Self-affirmation at last! I thought. I’m protesting again! The gay community would never go back, never again be second-class citizens, or hide in the shadows. That day was our West Coast Stonewall, and I didn’t miss it. I was still a hunted fugitive, but in that moment I didn’t feel alone, or hopeless.

At the Civic Center rally, it was difficult to hear Harvey’s speech on the podium, given the enormous crowd that overflowed the square, but I did catch these words: “We are coming out to tell the truths about gays, for I’m tired of the conspiracy of silence, so I’m going to talk about it. And I want you to talk about it. You must come out. We will not win our rights by staying quietly in our closets.”

The momentum of the parade carried us through the summer to the November election. After the polls closed, I celebrated at a raucous party at Steve’s apartment. The Briggs Initiative lost by a million votes. 75% voted against it in San Francisco. We were on top of the world.


All of that came crashing down on Monday, November 27th.

My neighbor and close friend, Stan, showed up at my house. He hung his head. “The Mayor and Harvey Milk were murdered at City Hall,” he said. He told me that Dan White, another supervisor, had shot them both. Why he did wasn’t clear “but that doesn’t matter.” My young life had unfolded in a time of assassination—Dr. King, Malcolm X, the Kennedy brothers, Fred Hampton. I remembered the ominous silence in the streets, the helpless grief which moved some to helpless fury. The unthinkable must be happening again.

A grave-faced TV announcer filled in the details. Dan White avoided the City Hall metal detectors by climbing in a basement window. He went to Mayor Moscone’s office. Witnesses heard shouts followed by gunfire. Then, White walked down to Harvey’s office and shot him five times. This madman had killed someone whose hand I’d touched. Someone I admired. Our gentle hero. I sobbed in Stan’s arms.

“I’ve heard there’s going to be a vigil in the Castro,” Stan murmured. “I want to take you. Let me be your buddy tonight.” He produced two long church candles with little foil handles. “Get dressed and wrap up good.”

Before we left, I ran to the garden, where I cut off the last of my purple asters. I tied them together with a string, then climbed into Stan’s old Jeep. We found a parking spot off Dolores Street.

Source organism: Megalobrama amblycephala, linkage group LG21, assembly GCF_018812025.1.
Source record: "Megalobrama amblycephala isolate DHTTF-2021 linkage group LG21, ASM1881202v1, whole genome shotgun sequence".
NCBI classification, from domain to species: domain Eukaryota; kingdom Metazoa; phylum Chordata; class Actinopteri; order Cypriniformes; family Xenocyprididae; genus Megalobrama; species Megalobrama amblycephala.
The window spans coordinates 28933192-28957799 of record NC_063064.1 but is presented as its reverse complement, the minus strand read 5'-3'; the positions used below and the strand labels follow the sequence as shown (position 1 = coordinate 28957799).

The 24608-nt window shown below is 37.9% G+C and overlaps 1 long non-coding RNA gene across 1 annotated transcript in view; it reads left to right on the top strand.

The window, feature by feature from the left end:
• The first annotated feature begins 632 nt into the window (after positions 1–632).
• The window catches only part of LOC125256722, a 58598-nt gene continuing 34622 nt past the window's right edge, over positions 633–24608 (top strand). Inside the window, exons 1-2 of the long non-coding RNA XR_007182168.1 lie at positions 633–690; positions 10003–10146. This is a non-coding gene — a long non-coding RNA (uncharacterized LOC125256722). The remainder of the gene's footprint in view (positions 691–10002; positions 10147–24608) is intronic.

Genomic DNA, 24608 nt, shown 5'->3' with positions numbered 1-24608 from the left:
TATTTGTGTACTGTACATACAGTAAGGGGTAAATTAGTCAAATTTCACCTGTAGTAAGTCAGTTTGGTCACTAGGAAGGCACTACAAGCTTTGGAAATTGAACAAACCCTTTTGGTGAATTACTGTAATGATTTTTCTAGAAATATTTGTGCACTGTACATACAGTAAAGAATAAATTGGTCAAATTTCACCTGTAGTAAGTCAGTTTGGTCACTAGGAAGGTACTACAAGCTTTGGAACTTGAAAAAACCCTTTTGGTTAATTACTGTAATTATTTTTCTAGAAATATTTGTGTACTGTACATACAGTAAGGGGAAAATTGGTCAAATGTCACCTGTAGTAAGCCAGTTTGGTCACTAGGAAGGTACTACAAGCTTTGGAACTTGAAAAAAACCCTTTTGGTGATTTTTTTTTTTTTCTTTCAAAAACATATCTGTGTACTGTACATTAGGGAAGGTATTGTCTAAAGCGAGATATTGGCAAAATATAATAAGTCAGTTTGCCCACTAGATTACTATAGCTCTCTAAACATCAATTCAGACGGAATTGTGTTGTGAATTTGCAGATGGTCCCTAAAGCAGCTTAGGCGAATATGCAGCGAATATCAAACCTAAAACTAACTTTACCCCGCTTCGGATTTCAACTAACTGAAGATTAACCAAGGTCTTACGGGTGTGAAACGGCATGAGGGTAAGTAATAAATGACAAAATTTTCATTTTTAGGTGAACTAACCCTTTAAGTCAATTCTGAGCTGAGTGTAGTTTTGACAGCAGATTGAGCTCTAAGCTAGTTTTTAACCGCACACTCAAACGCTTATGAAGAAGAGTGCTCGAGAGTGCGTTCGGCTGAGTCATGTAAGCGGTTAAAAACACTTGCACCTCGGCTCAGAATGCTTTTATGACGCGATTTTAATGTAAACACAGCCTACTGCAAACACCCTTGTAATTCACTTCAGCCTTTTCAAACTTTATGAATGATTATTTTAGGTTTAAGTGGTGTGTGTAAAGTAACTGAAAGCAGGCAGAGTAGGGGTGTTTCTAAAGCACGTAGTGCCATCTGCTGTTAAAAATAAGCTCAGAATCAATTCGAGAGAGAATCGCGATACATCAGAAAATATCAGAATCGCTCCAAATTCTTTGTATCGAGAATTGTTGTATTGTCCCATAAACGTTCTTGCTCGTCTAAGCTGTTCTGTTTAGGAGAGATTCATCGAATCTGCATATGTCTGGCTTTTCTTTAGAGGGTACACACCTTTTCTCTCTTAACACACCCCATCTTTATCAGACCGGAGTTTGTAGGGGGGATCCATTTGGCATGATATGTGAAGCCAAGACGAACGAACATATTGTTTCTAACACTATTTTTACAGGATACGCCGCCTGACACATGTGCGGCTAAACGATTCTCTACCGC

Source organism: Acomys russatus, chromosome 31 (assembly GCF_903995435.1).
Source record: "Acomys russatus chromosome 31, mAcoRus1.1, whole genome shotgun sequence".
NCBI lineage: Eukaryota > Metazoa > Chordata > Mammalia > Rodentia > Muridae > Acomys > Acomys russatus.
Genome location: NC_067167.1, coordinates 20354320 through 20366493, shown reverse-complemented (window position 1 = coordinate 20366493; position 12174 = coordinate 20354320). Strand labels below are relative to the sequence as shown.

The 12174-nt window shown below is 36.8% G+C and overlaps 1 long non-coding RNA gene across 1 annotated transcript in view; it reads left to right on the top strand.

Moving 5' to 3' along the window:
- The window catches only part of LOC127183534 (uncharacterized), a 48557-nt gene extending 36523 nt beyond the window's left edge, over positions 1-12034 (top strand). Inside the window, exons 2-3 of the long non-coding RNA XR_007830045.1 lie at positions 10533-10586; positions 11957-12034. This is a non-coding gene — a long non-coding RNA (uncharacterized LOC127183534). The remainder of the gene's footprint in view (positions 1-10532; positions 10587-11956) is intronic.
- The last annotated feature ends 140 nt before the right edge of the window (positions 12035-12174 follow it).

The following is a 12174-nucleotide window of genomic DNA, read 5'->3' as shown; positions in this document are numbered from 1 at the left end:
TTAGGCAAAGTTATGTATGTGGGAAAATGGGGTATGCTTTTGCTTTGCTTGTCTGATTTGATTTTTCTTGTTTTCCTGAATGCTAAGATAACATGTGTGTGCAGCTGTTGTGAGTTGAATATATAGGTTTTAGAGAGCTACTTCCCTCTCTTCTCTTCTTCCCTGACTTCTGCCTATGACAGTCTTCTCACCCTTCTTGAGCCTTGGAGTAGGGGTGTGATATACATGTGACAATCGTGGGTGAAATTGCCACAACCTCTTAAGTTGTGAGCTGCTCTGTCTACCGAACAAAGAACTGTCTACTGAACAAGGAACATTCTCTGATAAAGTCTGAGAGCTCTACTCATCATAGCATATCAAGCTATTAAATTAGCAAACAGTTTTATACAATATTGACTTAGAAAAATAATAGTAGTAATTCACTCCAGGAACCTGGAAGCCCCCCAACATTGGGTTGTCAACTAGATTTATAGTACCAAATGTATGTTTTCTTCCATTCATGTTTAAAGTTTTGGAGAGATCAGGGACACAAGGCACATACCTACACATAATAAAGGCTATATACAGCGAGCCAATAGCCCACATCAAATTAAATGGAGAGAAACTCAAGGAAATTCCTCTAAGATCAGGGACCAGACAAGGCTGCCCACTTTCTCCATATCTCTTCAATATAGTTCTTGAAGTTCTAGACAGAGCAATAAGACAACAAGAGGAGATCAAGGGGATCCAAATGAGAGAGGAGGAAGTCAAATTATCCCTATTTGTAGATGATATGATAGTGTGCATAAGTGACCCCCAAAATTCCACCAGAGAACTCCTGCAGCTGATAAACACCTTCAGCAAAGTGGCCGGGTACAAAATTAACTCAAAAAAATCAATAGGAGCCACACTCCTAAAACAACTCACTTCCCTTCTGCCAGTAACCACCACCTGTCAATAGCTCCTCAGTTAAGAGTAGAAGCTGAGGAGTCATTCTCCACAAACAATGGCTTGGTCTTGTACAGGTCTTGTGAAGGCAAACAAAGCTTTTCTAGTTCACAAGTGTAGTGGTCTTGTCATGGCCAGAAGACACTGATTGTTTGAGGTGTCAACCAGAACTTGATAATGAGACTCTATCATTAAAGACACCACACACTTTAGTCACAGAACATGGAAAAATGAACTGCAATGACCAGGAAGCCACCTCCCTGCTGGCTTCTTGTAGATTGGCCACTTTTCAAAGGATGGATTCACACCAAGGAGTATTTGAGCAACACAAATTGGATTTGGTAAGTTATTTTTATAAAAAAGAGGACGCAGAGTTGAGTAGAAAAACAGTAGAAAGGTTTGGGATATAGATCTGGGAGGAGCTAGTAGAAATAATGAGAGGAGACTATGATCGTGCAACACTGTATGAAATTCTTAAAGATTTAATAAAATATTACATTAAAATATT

A mass outpouring of grief awaited us at Market and Castro. We threaded our way through the crowd, which grew by the minute, to a makeshift memorial topped with a rainbow flag. I lay my asters on top of a heap of flowers, pictures of Harvey and the Mayor, and handwritten notes.

Stan and I held hands. Backs and shoulders in front of us heaved, voices hushed to a whisper. As the sky turned dark, thousands instinctively coalesced into a line headed towards Market Street, a spontaneous march of sorrow. The police didn’t hinder us. They stood back to let everyone go.

“City Hall. City Hall.” The word passed like a rope from hand to hand.

Stan reached in his pocket for our candles. He even remembered to bring matches. A tall drag queen with mascara running in a jagged line down her cheek sang in a rich baritone. I knew the song well, the same one I sang with a maverick group of angels, as we surrounded a pyre of burning draft files in 1969, gripping our fear, as the police sirens approached. We shall overcome. We shall overcome someday.

The few cars on Market Street swerved aside, disappearing on side streets, horns silent. The electric street cars, buses, all stopped. Homeless men with shopping carts clapped, not knowing what else to do. More marchers joined, some carrying signs they’d improvised at home. R.I.P. HARVEY AND GEORGE.

No peace tonight, but no violence. Everyone respected who we were mourning, who we were honoring. We trudged along, following the thousands, moving slowly.

After nightfall, we arrived at City Hall, where the Mayor and Harvey were cut down. It became a universe of candle stars. Stan and I wedged near a street pole. The crowd grew and grew beyond the square, beyond the bare silhouettes of trees. Stan took my hand, holding it lightly in his.

Joan Baez climbed the granite steps of City Hall to a makeshift microphone. She pulled her guitar across her chest, her pale face framed by jet black hair.

She said softly, “I dedicate this song to Mayor Moscone and my friend Harvey Milk. It’s the last canción of a great Chilean musician, Violeta Parra.”

I hummed the wistful melody, as many did, all of us swaying side to side. Stan learned the song “Gracias a La Vida” through the squeezes of my hand. It’s a song about life that’s ending, crickets, birds, and a lover’s tender voice.